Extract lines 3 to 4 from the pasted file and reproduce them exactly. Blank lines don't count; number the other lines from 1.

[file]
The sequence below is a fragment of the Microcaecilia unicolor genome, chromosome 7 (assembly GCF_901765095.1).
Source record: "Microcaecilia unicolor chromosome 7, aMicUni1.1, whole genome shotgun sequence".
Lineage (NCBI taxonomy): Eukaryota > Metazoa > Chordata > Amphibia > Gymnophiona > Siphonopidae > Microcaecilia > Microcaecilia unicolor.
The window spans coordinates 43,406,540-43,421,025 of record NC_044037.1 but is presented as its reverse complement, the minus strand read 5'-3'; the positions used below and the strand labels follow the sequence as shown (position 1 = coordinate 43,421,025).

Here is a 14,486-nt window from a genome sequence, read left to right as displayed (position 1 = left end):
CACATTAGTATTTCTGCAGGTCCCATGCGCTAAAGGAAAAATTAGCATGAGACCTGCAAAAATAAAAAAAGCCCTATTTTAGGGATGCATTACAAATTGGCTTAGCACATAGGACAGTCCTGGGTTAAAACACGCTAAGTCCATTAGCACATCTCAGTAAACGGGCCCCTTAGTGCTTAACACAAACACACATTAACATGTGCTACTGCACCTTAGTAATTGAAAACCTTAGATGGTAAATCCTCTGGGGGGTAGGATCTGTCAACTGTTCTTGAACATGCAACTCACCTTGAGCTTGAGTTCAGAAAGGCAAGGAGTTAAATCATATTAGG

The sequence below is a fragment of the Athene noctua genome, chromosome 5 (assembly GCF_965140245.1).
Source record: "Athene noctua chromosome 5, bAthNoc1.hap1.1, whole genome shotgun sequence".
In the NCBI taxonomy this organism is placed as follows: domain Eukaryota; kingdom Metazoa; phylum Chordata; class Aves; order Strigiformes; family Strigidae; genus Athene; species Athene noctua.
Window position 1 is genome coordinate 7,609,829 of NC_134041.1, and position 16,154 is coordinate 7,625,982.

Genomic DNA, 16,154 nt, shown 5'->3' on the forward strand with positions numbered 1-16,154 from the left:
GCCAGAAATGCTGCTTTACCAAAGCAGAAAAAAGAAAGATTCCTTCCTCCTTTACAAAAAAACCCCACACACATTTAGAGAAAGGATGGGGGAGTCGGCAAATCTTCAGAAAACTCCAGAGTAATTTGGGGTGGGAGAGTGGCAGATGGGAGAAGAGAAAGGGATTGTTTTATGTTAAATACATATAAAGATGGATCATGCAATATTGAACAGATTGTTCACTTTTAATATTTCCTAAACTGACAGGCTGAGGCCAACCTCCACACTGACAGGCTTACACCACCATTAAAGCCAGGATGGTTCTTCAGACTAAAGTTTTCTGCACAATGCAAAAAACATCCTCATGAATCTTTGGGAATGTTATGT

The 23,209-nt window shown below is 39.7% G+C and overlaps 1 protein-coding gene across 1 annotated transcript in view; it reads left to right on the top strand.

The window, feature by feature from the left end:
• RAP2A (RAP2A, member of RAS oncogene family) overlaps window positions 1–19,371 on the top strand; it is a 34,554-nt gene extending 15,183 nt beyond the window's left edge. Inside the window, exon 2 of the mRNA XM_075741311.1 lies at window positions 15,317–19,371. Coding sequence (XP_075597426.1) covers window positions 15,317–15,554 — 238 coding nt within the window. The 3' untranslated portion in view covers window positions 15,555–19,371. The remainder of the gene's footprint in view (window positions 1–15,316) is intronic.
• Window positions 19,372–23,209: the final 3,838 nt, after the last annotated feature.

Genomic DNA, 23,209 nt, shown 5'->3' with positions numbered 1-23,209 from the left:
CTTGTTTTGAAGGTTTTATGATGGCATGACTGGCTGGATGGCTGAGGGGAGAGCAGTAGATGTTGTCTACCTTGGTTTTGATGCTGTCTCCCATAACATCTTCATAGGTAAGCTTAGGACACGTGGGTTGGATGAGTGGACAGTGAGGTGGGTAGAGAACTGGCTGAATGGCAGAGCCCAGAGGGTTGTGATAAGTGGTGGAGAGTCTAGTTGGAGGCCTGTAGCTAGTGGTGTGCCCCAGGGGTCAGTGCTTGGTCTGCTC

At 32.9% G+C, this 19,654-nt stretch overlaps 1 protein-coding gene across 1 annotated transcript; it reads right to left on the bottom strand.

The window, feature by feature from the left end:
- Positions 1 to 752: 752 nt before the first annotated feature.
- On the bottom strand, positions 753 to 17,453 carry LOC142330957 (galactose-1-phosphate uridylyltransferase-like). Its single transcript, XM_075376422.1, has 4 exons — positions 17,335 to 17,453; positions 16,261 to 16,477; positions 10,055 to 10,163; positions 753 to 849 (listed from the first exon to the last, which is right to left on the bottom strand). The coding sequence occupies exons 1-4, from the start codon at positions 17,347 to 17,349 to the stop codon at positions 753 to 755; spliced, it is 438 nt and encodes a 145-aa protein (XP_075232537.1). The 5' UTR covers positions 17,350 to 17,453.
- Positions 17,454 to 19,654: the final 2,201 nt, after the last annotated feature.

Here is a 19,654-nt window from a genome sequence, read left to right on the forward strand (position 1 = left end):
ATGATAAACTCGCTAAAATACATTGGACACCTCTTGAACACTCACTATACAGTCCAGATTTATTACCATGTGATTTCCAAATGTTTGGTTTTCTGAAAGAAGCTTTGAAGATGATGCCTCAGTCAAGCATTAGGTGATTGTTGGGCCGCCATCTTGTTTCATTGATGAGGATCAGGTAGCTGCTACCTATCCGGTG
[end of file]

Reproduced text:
Lineage (NCBI taxonomy): Eukaryota > Metazoa > Chordata > Amphibia > Gymnophiona > Siphonopidae > Microcaecilia > Microcaecilia unicolor.
The window spans coordinates 43,406,540-43,421,025 of record NC_044037.1 but is presented as its reverse complement, the minus strand read 5'-3'; the positions used below and the strand labels follow the sequence as shown (position 1 = coordinate 43,421,025).